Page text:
Pierre Bourdieu (1st August 1930- 23rd January, 2002) was a French Social Scientist. Bourdieu’s primary area of interest was the dynamics of power in society and how this operated in subtle ways and impacted the way people behaved, interacted and related to one another. He was the one who introduced important concepts like cultural, social and symbolic forms of capital( as opposed to economic capital), the cultural reproduction, habits, symbolic violence, the field and many other important terms.
On the occasion of his birth anniversary we pay tribute to the man and his significant contributions to the field of Social Sciences.
At times, some of our leading intellectuals write in a language that remains incomprehensible; and Pierre Bourdieu, as many of us have realized, is one of them. In this brief note we have tried our best to present his ideas on education in a way that makes sense to our readers.
One reason why the researchers engaged in the field of education refer to Pierre Bourdieu is the critical insight with which he saw the process of social hierarchies getting transformed into academic hierarchies. This celebrity French sociologist was well versed with the culture of French academia, and retained his penetrating interest in ‘distinction’—the way, say, the intellectual class retains its distinctiveness in terms of its specific choices, tastes and symbols (like visiting art galleries, appreciating the likes of Mozart and Beethoven, or talking about great literary and philosophic texts in a language that is highly esoteric).
In fact, Bourdieu saw beyond ‘economic capital’, and spoke of ‘cultural capital’ and ‘social capital ’and their relative autonomies. Take, for instance, the importance he attached to the acquisition of some kind of cultural capital for doing well in education.—say, the ability to master a language that can verbalize human experiences through abstract symbols and metaphors. In his famous essay ‘The Forms of Capital’ he identified the three states of cultural capital. In its ‘embodied’ state it exists as an inner disposition because it is a sustained work on itself; it cannot be transmitted by gift, purchase or exchange. Well, it also exists in its ‘objectified’ state through writings, paintings, museums and instruments. Although it is transmissible in its materiality, its spirit cannot be transmitted. For instance, you can give me your painting; but you cannot give me the taste of your painting. And in its ‘institutionalized’ state it exists as academic qualifications which can somehow neutralize the effect of ‘embodied’ capital.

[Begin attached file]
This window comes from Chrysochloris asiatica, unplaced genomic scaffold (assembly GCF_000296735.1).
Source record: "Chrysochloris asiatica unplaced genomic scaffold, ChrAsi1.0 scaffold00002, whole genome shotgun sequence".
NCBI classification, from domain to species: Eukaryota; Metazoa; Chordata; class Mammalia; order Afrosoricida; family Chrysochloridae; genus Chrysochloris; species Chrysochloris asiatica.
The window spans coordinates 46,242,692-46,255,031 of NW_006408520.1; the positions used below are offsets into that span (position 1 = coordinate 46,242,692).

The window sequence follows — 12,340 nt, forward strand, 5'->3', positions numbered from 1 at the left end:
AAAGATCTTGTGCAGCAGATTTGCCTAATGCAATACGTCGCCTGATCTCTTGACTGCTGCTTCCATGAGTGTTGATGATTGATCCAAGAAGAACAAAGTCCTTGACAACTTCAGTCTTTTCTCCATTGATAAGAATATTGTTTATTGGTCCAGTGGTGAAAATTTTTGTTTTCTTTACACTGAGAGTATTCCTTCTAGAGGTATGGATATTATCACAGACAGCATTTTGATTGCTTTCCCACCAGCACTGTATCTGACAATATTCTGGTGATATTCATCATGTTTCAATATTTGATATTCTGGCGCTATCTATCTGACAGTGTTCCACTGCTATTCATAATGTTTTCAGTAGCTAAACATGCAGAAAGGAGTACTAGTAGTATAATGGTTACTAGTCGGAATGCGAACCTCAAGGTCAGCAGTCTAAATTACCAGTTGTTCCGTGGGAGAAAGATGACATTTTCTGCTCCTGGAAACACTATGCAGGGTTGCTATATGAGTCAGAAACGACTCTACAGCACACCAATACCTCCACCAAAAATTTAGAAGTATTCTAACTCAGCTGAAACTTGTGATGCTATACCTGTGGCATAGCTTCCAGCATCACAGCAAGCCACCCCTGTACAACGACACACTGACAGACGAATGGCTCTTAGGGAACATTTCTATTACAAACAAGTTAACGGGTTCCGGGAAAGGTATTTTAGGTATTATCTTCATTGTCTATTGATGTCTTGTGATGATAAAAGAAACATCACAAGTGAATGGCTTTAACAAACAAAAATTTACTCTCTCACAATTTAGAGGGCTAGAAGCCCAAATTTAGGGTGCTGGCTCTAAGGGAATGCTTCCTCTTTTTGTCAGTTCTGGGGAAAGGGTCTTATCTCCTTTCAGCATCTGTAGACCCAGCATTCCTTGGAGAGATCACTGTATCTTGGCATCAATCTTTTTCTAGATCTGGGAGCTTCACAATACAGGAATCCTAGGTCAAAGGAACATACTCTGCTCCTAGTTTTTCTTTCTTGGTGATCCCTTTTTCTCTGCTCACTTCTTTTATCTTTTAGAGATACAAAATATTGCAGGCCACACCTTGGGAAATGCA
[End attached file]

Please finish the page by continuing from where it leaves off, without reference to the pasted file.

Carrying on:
As a matter of fact, the accumulation of cultural capital starts at the outset only for the offspring of families with a strong cultural uplift. Bourdieu would argue that the educational institutions are not neutral; in these institutions what is celebrated is the cultural capital of the select social classes. No wonder, as Bourdieu revealed, in the domain of higher education in France, the upper classes and Parisians dominate (Is it because university French is closer to bourgeois parlance?). Even in our context it is possible to derive some insights from Bourdieu, and understand why, for instance, the children from the marginalized groups ( in the absence of specific cultural/linguistic capital like fluency in English or urban etiquette and mannerism) tend to fail and experience some sort of ‘symbolic violence’ because schools seldom give importance to their cultural skills—say, efficiency in manual/productive labour, local languages and folk traditions. The irony is that, as Bourdieu suggested, this story of ‘reproduction’ of social inequality is concealed ‘beneath the cloak of a perfectly democratic method of selection’.
This article is published in The New Leam, NOVEMBER-DECEMBER Issue( Vol.2 No.16-17) and available in print version. Due to its contemporary relevance we are yet again sharing this piece that appeared in The New Leam.
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